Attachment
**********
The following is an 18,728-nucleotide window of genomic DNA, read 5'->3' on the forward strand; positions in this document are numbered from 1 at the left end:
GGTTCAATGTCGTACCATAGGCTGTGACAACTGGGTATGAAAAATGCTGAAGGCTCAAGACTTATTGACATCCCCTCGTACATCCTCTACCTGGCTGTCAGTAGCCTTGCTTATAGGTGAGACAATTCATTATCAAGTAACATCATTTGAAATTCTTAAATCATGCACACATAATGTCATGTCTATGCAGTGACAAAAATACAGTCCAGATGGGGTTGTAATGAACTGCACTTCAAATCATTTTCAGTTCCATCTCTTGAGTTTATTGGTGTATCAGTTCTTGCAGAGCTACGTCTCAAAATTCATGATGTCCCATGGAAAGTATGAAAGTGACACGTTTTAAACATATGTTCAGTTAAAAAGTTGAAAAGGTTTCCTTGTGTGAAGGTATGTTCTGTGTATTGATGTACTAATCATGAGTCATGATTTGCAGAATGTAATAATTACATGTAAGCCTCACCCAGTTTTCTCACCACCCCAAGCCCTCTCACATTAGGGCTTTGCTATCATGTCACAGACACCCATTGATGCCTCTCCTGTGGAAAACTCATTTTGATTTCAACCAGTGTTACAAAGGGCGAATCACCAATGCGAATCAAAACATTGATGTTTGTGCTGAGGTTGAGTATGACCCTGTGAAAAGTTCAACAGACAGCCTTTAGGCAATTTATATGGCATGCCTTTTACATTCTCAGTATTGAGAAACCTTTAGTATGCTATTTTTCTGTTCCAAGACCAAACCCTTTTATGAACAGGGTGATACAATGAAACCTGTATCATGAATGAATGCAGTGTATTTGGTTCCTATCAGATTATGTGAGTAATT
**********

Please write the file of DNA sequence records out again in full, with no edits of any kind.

The following is an 18,728-nucleotide window of genomic DNA, read 5'->3' on the forward strand; positions in this document are numbered from 1 at the left end:
GGTTCAATGTCGTACCATAGGCTGTGACAACTGGGTATGAAAAATGCTGAAGGCTCAAGACTTATTGACATCCCCTCGTACATCCTCTACCTGGCTGTCAGTAGCCTTGCTTATAGGTGAGACAATTCATTATCAAGTAACATCATTTGAAATTCTTAAATCATGCACACATAATGTCATGTCTATGCAGTGACAAAAATACAGTCCAGATGGGGTTGTAATGAACTGCACTTCAAATCATTTTCAGTTCCATCTCTTGAGTTTATTGGTGTATCAGTTCTTGCAGAGCTACGTCTCAAAATTCATGATGTCCCATGGAAAGTATGAAAGTGACACGTTTTAAACATATGTTCAGTTAAAAAGTTGAAAAGGTTTCCTTGTGTGAAGGTATGTTCTGTGTATTGATGTACTAATCATGAGTCATGATTTGCAGAATGTAATAATTACATGTAAGCCTCACCCAGTTTTCTCACCACCCCAAGCCCTCTCACATTAGGGCTTTGCTATCATGTCACAGACACCCATTGATGCCTCTCCTGTGGAAAACTCATTTTGATTTCAACCAGTGTTACAAAGGGCGAATCACCAATGCGAATCAAAACATTGATGTTTGTGCTGAGGTTGAGTATGACCCTGTGAAAAGTTCAACAGACAGCCTTTAGGCAATTTATATGGCATGCCTTTTACATTCTCAGTATTGAGAAACCTTTAGTATGCTATTTTTCTGTTCCAAGACCAAACCCTTTTATGAACAGGGTGATACAATGAAACCTGTATCATGAATGAATGCAGTGTATTTGGTTCCTATCAGATTATGTGAGTAATT